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Picking the right prenatal supplement can be an overwhelming task in a crowded market. With countless options available, and many nutrients to consider, it’s easy to get overwhelmed and confused.
This comprehensive guide will help you navigate through the process and select the perfect prenatal vitamin for you and your baby. And although we wish we could ship everywhere  internationally (we are working on this!) we hope this guide is helpful for those of you who can’t access WeNatal.


1. Prenatals Require Key Nutrients
When considering prenatal vitamins, it’s essential to ensure they contain specific nutrients crucial for a healthy pregnancy. Don’t be deceived by prenatals with only a handful of ingredients. There are 24 key nutrients that support a healthy pregnancy, and it’s important to find a supplement that includes them all.
a. Folate (not folic acid) (often in the incorrect form)
Many prenatals use folic acid, a synthetic form of folate. However, approximately 40% of pregnant women have genetic variations (MTHFR) that make it difficult to absorb folic acid. Look for methylated forms of folate and other B vitamins to ensure optimal absorption. Adequate folate intake helps prevent birth defects but also enhances fertility by restoring ovulation and improving egg quality. Aim for at least 800 micrograms (mcg) of folate in your prenatal vitamin.
b. Choline (often missing or the dosage is too low)
Choline is a nutrient of utmost importance for fetal brain development and cognition. Surprisingly, many prenatals either exclude choline or provide insufficient doses. Research suggests that during pregnancy, you need at least 450 mg/day of choline, and during lactation, the requirement increases to 550 mg/day. Considering the average daily intake of choline in US women aged 20-39 is only 285mg, it’s crucial to choose a prenatal vitamin that includes at least 350mg of choline.
c. Iron (often missing)
Iron requirements double during pregnancy to support the production of more blood and oxygen supply to the baby. If you’re already iron deficient, you may need to take an additional supplement alongside your prenatal vitamin. Look for a prenatal supplement that provides around 27 milligrams (mg) of iron to prevent iron deficiency anemia.
d. Vitamin D (often the dosage is too low)
Vitamin D plays a vital role in reducing the risk of miscarriage, pre-eclampsia, gestational diabetes, low birth weight, preterm birth, and postpartum depression. Aim for a prenatal vitamin that offers 4000 IU of vitamin D.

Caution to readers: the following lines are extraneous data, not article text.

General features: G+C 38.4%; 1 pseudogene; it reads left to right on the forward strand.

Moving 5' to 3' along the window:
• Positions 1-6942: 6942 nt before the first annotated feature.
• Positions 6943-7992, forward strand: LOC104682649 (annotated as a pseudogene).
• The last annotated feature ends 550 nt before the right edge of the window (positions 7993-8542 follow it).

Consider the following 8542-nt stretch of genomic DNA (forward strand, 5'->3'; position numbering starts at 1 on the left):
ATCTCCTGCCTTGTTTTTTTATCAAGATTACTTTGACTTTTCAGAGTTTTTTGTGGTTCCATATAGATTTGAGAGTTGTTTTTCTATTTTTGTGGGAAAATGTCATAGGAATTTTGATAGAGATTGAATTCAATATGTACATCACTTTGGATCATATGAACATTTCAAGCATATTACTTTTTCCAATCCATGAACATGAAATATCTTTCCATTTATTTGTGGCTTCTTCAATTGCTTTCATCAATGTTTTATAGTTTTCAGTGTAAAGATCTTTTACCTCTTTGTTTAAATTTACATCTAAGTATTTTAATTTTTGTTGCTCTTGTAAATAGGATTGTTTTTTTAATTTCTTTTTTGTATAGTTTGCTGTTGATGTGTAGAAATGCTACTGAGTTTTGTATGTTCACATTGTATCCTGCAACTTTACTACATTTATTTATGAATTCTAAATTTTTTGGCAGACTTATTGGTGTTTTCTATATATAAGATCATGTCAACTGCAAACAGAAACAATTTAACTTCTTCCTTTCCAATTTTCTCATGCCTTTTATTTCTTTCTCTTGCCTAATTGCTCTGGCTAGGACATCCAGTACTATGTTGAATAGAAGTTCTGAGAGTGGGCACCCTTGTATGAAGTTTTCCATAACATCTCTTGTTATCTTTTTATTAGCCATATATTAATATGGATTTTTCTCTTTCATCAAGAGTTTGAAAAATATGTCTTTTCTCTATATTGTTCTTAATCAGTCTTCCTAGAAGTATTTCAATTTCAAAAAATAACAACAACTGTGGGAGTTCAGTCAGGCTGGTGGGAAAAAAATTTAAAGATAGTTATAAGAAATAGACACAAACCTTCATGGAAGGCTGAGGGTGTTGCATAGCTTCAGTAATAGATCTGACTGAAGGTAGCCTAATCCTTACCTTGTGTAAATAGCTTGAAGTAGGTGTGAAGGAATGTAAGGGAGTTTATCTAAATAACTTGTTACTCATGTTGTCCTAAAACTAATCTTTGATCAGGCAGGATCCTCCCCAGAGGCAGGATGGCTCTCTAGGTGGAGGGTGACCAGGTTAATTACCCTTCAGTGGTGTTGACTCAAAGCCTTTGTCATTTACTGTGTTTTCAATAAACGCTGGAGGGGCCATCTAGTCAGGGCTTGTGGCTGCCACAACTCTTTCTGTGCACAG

2. Avoid Prenatal Supplements with These Ingredients
It’s equally important to consider what’s not in a prenatal as what is included. The best way to do this is by flipping the bottle over and looking under “ingredients”. The less additives and shorter the list the better!
Look for a prenatal that is non-GMO and free of synthetic fillers, artificial colors, and major allergens like gluten, dairy, soy, and nuts. And it’s even better if they test each batch for microbiological/bacterial contamination and heavy metals.


3. Check for Third-Party Testing and Quality
Look for prenatal vitamins that undergo third-party testing to guarantee their quality and purity. These tests verify that the supplement contains the claimed ingredients and meets safety standards.
Third-party testing is important for supplements (that are not regulated) because it provides an unbiased and independent evaluation of the product’s quality, safety, and efficacy.


4. Evaluate Form and Dosage
Different forms of prenatal supplements have varying degrees of absorption and bioavailability in the body. Bioavailability refers to the amount and rate at which a nutrient is absorbed and utilized within the body. Choosing a supplement with a form that has good bioavailability ensures that your body can effectively absorb and deliver the desired health benefits and optimize nutrient status.
Insufficient intake of certain nutrients during pregnancy can lead to deficiencies, which can have detrimental effects on maternal and fetal health. The dosage of a prenatal supplement should be sufficient to prevent deficiencies and support optimal health for both mother and baby.
While nutrients are essential for a healthy pregnancy, it’s important to avoid excessive dosages- too much of a good thing can be a bad thing. Some vitamins and minerals can have adverse effects when taken in high amounts during pregnancy. A few you want to make sure you’re within normal levels are iron, Vitamin E and Vitamin A.
The WeNatal Difference:
WeNatal formulas were developed based on scientific research and guidelines. The supplements contain the necessary nutrients in optimal amounts to support fertility health for men and women and to meet the specific needs of women during preconception, pregnancy, and lactation.
The comprehensive nutrient profile and innovative manufacturing process of WeNatal is unmatched to any other on the market. They include key nutrients (often omitted from other brands) such as folate, iron, choline, and vitamin D which are vital for a healthy pregnancy and the proper growth of the baby.

The Bottom Line on Choosing a Prenatal Vitamin:

Remember, prenatal vitamins are meant to supplement a healthy diet, not replace it. Strive to maintain a balanced and varied diet to obtain as many nutrients as possible from whole foods.
By following these step-by-step guidelines, you can confidently select the perfect prenatal supplement to support you and your baby’s well-being.
GLW Contributors - Professionals in their field. Contributing to Girls Living Well their knowledge, experience and advice.

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